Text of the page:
（Duration of the exhibition :2009.3.12 – 5.6. *Tentative）
Parade from far far away 2015
Color pigment on linen
© yuken teruya
Photo: KIOKU Keizo
Born in 1973 in Okinawa, resides in New York, USA . Attended Tama Art College and Maryland Institute College of Art. In 2001, graduated from the School of Visual Art. Explores issues of history and identity with insubstantial lightness from his own unique perspective, using cardboard tubes from toilet rolls, paper sacks, and other everyday materials as his media. Holds a strong interest in things that cannot be understood from one perspective, especially as concerns the complex history of his native Okinawa.
Plywood Shinchi 2017
Photo: TANAKA Yuichiro
Photo courtesy of Organizing Committee for Yokohama Triennale
Installation view, Yokohama Triennale 2017
Courtesy of YAMAMOTO GENDAI
*Exhibit not from the collection of the 21st Century Museum of Contemporary Art, Kanazawa
Born in 1964 in Tokyo, lives and works in Tokyo.
Soon after UJINO graduated from Tokyo University of the Arts in 1988, he started to produce and present sound sculpture series “Love Arm” with electric products. From 2004, his practice stems from the idea that ’rotating motor’ is the great invention of technology in the late 20th century, where mass consumption society rapidly took over, and claims ’Research on the material world’ through the artistic lens. The recent project “The Rotators” employs a DIY method to combine technologies with everyday products – home appliances, automobiles, furnitures and used records – all motor-operated, as his artworks of sound sculpture and performance. He previously showcased his artworks in the solo exhibitions internationally along with biennales and curated exhibitions.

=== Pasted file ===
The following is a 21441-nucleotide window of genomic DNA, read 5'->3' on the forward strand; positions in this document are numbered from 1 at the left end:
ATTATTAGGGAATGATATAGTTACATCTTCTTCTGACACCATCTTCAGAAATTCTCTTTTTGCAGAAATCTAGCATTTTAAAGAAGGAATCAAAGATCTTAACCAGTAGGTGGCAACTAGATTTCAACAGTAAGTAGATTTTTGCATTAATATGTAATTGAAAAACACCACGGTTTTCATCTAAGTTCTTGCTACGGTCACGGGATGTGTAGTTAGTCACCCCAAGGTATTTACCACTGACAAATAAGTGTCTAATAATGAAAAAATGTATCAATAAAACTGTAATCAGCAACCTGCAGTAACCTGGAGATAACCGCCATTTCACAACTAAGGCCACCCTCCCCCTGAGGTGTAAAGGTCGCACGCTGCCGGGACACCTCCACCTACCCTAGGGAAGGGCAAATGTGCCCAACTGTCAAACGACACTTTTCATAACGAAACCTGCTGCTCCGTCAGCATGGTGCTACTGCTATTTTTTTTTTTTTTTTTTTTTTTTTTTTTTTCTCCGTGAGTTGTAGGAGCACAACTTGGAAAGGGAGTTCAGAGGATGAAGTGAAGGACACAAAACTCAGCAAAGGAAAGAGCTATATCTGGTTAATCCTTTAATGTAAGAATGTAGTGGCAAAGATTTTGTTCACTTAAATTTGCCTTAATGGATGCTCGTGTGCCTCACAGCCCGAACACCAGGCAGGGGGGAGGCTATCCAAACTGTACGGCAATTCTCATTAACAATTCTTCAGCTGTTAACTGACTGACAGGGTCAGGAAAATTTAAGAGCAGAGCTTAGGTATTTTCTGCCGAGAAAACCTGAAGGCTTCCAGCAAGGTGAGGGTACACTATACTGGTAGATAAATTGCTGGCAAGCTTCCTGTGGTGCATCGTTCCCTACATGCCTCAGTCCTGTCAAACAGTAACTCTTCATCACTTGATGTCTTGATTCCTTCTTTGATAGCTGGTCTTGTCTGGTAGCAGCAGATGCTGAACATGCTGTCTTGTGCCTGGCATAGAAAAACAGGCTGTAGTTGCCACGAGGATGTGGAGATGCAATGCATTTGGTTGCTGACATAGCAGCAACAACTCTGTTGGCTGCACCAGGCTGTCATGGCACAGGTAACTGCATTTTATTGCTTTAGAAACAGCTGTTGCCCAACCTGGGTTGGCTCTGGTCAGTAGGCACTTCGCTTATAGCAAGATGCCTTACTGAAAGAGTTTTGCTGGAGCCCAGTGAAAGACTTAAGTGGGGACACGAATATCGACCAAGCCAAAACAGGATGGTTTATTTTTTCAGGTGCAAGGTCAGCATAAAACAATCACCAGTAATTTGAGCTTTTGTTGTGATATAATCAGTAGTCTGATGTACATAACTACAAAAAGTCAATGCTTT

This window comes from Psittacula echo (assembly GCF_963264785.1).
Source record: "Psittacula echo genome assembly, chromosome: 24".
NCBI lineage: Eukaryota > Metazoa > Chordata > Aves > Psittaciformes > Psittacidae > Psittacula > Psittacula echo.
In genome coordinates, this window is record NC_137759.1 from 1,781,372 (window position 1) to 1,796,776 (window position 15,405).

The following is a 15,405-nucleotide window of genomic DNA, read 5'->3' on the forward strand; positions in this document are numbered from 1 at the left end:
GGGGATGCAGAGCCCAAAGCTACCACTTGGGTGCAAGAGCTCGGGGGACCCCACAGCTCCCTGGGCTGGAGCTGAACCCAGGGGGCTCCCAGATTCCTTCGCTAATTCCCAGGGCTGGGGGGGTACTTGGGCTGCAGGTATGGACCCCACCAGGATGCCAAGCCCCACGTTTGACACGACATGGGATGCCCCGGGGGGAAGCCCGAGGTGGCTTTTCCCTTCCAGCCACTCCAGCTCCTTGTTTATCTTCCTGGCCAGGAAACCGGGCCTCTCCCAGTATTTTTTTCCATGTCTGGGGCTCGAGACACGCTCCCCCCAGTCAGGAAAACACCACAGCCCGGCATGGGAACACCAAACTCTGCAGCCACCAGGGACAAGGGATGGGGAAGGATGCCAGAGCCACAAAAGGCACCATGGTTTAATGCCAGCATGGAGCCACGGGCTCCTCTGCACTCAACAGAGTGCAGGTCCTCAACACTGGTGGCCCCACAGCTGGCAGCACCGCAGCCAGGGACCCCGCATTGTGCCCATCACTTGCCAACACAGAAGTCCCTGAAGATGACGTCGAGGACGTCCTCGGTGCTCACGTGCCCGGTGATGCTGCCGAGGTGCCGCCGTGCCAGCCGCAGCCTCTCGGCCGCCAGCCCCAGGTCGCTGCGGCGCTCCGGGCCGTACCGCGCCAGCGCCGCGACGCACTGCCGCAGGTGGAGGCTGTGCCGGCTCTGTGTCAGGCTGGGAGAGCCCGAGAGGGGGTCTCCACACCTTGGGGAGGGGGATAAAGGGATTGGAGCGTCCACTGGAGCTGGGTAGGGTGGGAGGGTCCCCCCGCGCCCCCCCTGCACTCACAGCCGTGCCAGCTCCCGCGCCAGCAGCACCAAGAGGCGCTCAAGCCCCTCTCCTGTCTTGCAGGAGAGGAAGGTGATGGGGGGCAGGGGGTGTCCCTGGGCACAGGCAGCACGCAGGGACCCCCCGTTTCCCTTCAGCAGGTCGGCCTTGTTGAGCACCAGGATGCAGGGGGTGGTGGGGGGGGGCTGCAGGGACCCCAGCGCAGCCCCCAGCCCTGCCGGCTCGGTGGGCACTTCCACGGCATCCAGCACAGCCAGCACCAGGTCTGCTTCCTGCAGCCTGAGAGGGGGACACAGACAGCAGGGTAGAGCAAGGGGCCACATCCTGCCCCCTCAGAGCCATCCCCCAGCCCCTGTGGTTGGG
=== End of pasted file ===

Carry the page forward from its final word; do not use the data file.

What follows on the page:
Food Rental 2015
mixed media, video
© SASAMOTO Aki
A High Line Performance. On view July 21 – 23, 2015, on the High Line at the Rail Yards, New York.
Photo by Liz Ligon. Courtesy of Friends of the High Line and Take Ninagawa, Tokyo.
Born in 1980 in Kanagawa, Japan, and based in New York, Aki Sasamoto earned her MFA from Columbia University, New York, in 2007. Sasamoto is known for her unique practice combining performance and installation. Integrating narrative monologues and choreographed body movements into her performances, she turns her installations into engines for artmaking. She explores themes ranging from her personal experiences to psychology, natural history, physics and mathematical theory. She has held solo exhibitions at institutions including the Kitchen, New York, and SculptureCenter, New York. Her work has been shown at international venues and exhibitions including Tai Kwun Contemporary, Hong Kong; the National Museum of Art, Osaka; the 3rd Kochi-Muziris Biennale, Kochi; the 11th Shanghai Biennale; the Gwangju Biennale 2012; Whitney Biennale 2010; and the Yokohama
Dapunta Hyang: Transmission of Knowledge
The Singapore Pavilion, 57th International Art Exhibition – La Biennale di Venezia (2017) Reference image of the Installation view 2016-17
Courtesy of the artist and Ota Fine Arts, Shanghai / Singapore / Tokyo
*Exhibit not from the collection of the 21st Century Museum of Contemporary Art, Kanazawa